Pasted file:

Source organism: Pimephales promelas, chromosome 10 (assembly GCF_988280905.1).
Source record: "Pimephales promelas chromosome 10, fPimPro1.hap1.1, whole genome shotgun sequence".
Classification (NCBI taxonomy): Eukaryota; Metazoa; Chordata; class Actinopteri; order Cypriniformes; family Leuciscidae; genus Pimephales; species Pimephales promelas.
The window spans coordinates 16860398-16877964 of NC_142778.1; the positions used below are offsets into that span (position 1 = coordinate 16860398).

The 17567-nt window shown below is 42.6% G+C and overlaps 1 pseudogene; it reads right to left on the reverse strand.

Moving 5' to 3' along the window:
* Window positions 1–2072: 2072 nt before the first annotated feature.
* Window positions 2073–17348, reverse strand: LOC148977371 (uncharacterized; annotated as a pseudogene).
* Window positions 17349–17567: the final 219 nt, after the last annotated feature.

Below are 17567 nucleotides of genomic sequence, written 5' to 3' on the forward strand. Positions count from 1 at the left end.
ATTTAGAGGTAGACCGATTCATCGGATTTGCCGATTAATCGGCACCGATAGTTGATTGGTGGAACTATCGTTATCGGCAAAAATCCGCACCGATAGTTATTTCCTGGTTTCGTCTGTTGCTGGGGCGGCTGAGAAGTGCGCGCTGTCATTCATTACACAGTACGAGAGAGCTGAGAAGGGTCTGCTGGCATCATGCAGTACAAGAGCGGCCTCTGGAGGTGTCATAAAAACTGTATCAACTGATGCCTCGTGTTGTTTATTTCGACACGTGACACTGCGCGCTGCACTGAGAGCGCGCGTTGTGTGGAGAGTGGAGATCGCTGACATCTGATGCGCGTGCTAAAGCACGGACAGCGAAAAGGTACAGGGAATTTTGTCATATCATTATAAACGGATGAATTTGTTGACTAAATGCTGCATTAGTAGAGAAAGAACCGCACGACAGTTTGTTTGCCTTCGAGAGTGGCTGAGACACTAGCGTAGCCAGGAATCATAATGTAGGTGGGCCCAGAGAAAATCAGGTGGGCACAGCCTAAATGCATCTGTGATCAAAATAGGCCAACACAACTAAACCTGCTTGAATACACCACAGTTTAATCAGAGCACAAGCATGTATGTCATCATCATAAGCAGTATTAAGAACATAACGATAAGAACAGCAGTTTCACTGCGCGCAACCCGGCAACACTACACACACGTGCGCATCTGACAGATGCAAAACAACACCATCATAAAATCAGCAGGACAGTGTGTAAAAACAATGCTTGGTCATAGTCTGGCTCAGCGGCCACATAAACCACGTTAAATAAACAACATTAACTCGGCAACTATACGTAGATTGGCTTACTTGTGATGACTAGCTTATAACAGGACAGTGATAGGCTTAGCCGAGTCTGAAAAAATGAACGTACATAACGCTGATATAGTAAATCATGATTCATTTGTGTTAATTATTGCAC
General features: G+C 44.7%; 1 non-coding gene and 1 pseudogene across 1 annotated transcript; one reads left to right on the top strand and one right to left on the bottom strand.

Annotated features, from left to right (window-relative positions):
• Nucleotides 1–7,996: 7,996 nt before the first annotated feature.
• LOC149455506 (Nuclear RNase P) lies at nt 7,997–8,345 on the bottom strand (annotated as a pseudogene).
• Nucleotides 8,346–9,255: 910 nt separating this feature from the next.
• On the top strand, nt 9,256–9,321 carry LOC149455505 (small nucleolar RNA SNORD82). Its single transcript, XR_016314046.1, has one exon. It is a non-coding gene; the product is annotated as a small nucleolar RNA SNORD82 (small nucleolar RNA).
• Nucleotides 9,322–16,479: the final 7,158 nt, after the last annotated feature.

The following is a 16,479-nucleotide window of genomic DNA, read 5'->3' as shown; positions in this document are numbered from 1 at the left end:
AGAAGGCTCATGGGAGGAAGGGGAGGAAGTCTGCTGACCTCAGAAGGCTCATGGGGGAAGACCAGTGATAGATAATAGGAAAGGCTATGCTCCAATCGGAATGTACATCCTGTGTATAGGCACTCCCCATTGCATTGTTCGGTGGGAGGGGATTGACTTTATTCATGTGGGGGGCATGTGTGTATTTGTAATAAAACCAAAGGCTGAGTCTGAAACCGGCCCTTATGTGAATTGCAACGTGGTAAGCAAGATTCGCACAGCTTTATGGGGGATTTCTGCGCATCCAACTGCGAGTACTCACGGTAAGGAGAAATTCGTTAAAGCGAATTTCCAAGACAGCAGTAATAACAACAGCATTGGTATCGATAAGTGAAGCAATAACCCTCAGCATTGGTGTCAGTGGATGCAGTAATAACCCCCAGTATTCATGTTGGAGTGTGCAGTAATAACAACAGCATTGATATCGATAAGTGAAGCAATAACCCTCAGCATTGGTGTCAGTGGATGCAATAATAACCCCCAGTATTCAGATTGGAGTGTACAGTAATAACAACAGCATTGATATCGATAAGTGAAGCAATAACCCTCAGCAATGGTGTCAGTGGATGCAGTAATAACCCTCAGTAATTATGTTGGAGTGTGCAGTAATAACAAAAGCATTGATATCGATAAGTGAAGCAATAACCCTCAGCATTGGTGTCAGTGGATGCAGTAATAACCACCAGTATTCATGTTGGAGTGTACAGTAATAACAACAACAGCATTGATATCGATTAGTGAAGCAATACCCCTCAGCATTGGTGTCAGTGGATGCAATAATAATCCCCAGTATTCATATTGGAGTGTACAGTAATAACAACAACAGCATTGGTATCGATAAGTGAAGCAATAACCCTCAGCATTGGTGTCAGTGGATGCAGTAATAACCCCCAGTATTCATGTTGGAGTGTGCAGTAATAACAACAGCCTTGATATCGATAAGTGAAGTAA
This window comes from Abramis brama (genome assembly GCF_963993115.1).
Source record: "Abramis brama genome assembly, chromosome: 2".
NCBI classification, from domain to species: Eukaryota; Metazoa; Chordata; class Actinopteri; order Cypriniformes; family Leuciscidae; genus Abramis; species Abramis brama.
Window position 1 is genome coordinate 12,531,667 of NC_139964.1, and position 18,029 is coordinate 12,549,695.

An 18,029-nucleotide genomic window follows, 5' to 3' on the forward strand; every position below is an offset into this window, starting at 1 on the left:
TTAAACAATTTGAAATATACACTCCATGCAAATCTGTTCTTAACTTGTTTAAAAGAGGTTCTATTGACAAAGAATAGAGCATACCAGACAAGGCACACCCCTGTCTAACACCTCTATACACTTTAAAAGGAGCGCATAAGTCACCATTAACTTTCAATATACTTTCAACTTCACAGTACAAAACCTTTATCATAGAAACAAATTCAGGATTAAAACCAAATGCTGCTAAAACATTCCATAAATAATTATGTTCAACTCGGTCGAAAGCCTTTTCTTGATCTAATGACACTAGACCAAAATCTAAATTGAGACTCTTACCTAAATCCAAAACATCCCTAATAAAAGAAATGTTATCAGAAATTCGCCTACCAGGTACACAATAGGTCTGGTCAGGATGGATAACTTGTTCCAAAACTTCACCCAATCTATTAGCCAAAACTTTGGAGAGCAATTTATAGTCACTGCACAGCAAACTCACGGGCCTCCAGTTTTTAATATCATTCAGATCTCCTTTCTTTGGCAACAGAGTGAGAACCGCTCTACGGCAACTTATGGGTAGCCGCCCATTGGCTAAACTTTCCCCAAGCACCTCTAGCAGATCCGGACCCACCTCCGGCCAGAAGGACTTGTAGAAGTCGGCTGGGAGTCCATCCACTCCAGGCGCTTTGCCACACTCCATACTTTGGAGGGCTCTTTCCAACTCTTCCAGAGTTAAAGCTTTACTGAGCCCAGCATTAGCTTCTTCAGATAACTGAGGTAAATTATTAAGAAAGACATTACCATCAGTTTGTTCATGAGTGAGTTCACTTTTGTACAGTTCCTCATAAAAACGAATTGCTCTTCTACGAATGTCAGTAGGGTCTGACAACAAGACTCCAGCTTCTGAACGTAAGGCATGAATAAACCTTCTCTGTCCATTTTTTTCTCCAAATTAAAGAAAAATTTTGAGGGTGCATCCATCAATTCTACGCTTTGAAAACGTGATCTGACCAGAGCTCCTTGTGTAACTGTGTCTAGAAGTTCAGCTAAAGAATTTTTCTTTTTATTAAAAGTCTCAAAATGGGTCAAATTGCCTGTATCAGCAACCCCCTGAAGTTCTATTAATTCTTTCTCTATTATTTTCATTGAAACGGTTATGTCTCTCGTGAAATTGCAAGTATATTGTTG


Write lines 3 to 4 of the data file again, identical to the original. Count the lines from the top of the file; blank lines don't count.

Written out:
Classification (NCBI taxonomy): Eukaryota; Metazoa; Chordata; class Actinopteri; order Cypriniformes; family Leuciscidae; genus Pimephales; species Pimephales promelas.
The window spans coordinates 16860398-16877964 of NC_142778.1; the positions used below are offsets into that span (position 1 = coordinate 16860398).